Advising the Behavioral Investor: Lessons From the Real World
As a long-time student of behavioral finance, I was thrilled to be approached just over a year ago to contribute a chapter to a textbook on the subject. I now have the pleasure of seeing that contribution in print with the recent publication ofInvestor Behavior: The Psychology of Financial Planning and Investing, edited byH. Kent Baker and Victor Ricciardi.
Over the course of 30 chapters, the book discusses the major principles of investor psychology and behavior as it relates to trading, managing their portfolios, and financial planning. My chapter, “Advising the Behavioral Investor: Lessons From the Real World,” draws from Gerstein Fisher’s 20+ years of practical experience working with individual investors to bring some common behavioral finance theories to life.
The Only Thing to Fear…
I frequently give a nod to Franklin Delano Roosevelt’s famous proclamation that “The only thing we have to fear is fear itself.” Empirical research points to the fact that Roosevelt’s proclamation during the depths of the Great Depression absolutely applies to investing nine decades later—when unchecked, investors’ emotions can wreak havoc on even the most well conceived investment strategy.
Take market timing. Research demonstrates that people have a tendency to chase returns; to overinvest money in sectors and asset classes that have exhibited strong recent performance in the hopes that that performance will persist into the future. The dot-com bubble is a prime example: in the late 1990s and early 2000s, investors poured approximately $18 billion of new assets into domestic equity funds, with inflows continuing right up until the bubble burst, wiping out trillions of dollars in market value over the ensuing two years. Less than 10 years later, investors proved they hadn’t learned their lesson when real estate and securitized real estate assets underwent a similar cycle, with even more damaging results.
Similarly, risk aversion tends to rise when perceived risk increases. This makes intuitive sense from a behavioral standpoint, but in investing, risk and return are related—it is precisely sources of risk that drive returns. Too often, however, investors’ fears drive them out of the market at precisely the time of greatest opportunity. They park money on the sidelines when they can no longer stomach a protracted down market, only to miss out on the upturn when it eventually happens. Consider the poor investor who bailed out of the market in 2008 or early 2009, only to miss the phenomenal gains of the past five years. I’ve always felt that one of the greatest services we provide to our clients is by helping them stay disciplined in the face of truly frightening market corrections.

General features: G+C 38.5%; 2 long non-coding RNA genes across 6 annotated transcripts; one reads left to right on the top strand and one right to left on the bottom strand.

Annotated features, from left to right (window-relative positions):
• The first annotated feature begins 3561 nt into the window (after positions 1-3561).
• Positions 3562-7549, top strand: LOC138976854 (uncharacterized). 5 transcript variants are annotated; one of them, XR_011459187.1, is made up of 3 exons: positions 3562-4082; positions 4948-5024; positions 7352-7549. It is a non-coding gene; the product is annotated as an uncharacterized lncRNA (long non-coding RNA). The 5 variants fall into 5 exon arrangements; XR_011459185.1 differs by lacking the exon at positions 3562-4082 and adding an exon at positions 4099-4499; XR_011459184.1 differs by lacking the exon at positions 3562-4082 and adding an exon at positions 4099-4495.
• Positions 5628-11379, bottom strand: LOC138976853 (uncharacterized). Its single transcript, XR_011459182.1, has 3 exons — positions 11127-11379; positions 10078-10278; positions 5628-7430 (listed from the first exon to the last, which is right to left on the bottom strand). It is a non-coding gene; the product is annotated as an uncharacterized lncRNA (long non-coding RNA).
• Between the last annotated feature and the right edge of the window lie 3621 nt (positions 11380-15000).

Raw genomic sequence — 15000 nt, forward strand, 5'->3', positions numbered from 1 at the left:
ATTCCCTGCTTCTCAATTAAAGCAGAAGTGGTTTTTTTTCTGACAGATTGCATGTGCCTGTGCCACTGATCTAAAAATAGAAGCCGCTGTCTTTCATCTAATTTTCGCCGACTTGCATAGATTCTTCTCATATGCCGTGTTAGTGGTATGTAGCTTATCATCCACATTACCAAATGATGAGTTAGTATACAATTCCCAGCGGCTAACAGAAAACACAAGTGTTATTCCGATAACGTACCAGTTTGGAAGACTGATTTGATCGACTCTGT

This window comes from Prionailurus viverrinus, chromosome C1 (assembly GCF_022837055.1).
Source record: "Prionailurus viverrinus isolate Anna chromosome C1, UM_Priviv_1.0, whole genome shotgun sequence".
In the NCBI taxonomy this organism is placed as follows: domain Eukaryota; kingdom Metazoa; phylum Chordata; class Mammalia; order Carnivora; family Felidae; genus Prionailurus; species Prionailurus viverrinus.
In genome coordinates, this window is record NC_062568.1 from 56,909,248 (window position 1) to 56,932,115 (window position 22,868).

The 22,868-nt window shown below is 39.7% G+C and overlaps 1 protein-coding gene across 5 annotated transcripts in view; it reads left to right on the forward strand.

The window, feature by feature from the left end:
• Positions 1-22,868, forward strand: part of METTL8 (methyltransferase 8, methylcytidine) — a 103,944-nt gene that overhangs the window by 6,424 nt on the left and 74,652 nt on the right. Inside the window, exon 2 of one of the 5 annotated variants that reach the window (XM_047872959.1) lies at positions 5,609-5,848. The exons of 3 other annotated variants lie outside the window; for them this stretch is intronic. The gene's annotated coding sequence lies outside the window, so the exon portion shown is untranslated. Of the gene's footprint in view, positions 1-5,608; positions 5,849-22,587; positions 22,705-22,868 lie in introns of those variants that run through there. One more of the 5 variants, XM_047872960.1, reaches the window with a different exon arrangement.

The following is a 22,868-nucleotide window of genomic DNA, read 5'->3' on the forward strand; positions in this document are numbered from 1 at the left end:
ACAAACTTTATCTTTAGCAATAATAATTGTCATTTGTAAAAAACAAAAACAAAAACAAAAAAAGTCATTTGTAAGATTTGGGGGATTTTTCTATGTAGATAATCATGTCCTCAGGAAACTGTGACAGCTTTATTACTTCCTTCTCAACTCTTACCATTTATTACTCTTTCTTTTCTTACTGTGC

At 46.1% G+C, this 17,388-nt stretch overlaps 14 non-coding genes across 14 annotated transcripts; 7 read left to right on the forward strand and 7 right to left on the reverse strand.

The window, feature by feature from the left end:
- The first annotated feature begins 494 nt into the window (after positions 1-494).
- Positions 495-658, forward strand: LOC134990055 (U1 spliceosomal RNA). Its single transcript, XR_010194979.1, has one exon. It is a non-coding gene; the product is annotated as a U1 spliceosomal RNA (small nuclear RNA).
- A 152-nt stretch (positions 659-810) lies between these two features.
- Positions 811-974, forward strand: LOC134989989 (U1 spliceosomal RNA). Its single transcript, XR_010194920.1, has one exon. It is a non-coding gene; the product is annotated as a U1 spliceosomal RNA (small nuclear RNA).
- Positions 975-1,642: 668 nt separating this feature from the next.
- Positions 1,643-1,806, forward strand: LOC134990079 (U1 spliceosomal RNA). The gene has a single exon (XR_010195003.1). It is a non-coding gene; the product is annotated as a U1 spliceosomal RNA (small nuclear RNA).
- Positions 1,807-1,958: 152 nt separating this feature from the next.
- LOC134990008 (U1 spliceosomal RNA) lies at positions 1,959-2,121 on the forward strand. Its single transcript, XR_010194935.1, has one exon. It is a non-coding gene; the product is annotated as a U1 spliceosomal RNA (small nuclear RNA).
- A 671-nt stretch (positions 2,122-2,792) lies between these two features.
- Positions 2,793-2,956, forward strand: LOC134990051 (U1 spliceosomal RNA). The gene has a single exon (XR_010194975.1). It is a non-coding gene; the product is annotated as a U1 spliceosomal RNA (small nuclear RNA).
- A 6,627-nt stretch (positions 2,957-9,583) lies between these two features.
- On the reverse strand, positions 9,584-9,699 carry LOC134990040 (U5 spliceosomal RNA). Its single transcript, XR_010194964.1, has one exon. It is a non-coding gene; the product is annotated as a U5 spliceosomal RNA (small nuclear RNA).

The Role of the Advisor
In writing about all of this, my core assertion is that there is a vital role for financial advisors to play by serving as a kind of buffer between investors and their portfolios. I have always felt that one of the greatest services that advisors provide to their clients is by helping them stay disciplined in the face of truly frightening market corrections.
From discussing investment risk to better understand the clients’ near-and long-term objectives and tolerance for volatility to “talking them down” from making emotion-fueled, short-term decisions that might derail their long-term strategy, advisors can be a critical aid to investors in managing their behaviorally driven investing and mitigating financial mistakes.
We have, in fact, quantified the loss to investor behavior and the value-added of an advisor through our research (we come up with 1-3 points per year) at Gerstein Fisher and the Gerstein Fisher Research Center. Investors and advisors will be interested in a published paper from our Research Center: http://gersteinfisher.com/gf_article/preventing-emotional-investing-an-added-value-of-an-investment-advisor/
I also encourage you to read our paper Past Performance Is Indicative of Future Beliefs, in which my co-author Phil Maymin and I used Morningstar data to examine the average investor’s actual return in mutual funds from January 1996 to December 2010. We have updated this research in a somewhat similar study in In Mutual Funds, is Active vs. Passive the Right Question?. Finally, I have discussed the important topic of how advisors can help the behavioral investor in a short video: